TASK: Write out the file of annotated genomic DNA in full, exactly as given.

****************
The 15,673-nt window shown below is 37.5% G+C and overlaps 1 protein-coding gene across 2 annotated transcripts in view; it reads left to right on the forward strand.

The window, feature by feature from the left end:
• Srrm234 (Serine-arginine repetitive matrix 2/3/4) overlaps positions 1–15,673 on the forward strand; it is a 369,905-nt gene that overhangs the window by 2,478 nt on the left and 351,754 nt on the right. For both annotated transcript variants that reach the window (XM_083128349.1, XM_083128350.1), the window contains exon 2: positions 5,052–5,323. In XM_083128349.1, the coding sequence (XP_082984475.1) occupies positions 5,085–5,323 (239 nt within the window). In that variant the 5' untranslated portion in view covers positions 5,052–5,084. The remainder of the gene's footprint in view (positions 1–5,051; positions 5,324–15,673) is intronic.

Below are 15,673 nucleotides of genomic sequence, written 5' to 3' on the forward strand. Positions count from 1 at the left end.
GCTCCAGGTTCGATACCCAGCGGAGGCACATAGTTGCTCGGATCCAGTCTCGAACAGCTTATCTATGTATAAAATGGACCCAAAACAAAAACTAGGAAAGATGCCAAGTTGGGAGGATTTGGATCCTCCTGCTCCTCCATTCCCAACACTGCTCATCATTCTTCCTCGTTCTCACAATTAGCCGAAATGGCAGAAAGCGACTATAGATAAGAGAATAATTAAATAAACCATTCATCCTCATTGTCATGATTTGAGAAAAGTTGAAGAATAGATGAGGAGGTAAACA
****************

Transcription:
The 15,673-nt window shown below is 37.5% G+C and overlaps 1 protein-coding gene across 2 annotated transcripts in view; it reads left to right on the forward strand.

The window, feature by feature from the left end:
• Srrm234 (Serine-arginine repetitive matrix 2/3/4) overlaps positions 1–15,673 on the forward strand; it is a 369,905-nt gene that overhangs the window by 2,478 nt on the left and 351,754 nt on the right. For both annotated transcript variants that reach the window (XM_083128349.1, XM_083128350.1), the window contains exon 2: positions 5,052–5,323. In XM_083128349.1, the coding sequence (XP_082984475.1) occupies positions 5,085–5,323 (239 nt within the window). In that variant the 5' untranslated portion in view covers positions 5,052–5,084. The remainder of the gene's footprint in view (positions 1–5,051; positions 5,324–15,673) is intronic.

Below are 15,673 nucleotides of genomic sequence, written 5' to 3' on the forward strand. Positions count from 1 at the left end.
GCTCCAGGTTCGATACCCAGCGGAGGCACATAGTTGCTCGGATCCAGTCTCGAACAGCTTATCTATGTATAAAATGGACCCAAAACAAAAACTAGGAAAGATGCCAAGTTGGGAGGATTTGGATCCTCCTGCTCCTCCATTCCCAACACTGCTCATCATTCTTCCTCGTTCTCACAATTAGCCGAAATGGCAGAAAGCGACTATAGATAAGAGAATAATTAAATAAACCATTCATCCTCATTGTCATGATTTGAGAAAAGTTGAAGAATAGATGAGGAGGTAAACA